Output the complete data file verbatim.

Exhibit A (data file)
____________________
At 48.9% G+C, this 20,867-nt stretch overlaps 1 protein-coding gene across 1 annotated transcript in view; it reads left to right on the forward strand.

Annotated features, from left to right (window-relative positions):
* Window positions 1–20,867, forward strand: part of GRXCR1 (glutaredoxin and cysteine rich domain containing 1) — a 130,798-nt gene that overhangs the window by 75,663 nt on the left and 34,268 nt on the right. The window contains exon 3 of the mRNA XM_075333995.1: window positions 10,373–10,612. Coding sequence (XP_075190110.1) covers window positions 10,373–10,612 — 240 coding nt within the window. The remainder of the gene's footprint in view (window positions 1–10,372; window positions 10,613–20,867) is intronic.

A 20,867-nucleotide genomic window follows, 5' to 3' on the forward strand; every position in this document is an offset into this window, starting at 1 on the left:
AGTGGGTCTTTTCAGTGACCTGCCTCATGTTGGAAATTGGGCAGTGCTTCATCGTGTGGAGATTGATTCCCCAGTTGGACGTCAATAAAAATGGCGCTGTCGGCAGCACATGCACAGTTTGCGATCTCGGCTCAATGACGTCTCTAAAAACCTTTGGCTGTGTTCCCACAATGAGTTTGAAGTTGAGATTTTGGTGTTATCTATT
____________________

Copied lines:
At 48.9% G+C, this 20,867-nt stretch overlaps 1 protein-coding gene across 1 annotated transcript in view; it reads left to right on the forward strand.

Annotated features, from left to right (window-relative positions):
* Window positions 1–20,867, forward strand: part of GRXCR1 (glutaredoxin and cysteine rich domain containing 1) — a 130,798-nt gene that overhangs the window by 75,663 nt on the left and 34,268 nt on the right. The window contains exon 3 of the mRNA XM_075333995.1: window positions 10,373–10,612. Coding sequence (XP_075190110.1) covers window positions 10,373–10,612 — 240 coding nt within the window. The remainder of the gene's footprint in view (window positions 1–10,372; window positions 10,613–20,867) is intronic.

A 20,867-nucleotide genomic window follows, 5' to 3' on the forward strand; every position in this document is an offset into this window, starting at 1 on the left:
AGTGGGTCTTTTCAGTGACCTGCCTCATGTTGGAAATTGGGCAGTGCTTCATCGTGTGGAGATTGATTCCCCAGTTGGACGTCAATAAAAATGGCGCTGTCGGCAGCACATGCACAGTTTGCGATCTCGGCTCAATGACGTCTCTAAAAACCTTTGGCTGTGTTCCCACAATGAGTTTGAAGTTGAGATTTTGGTGTTATCTATT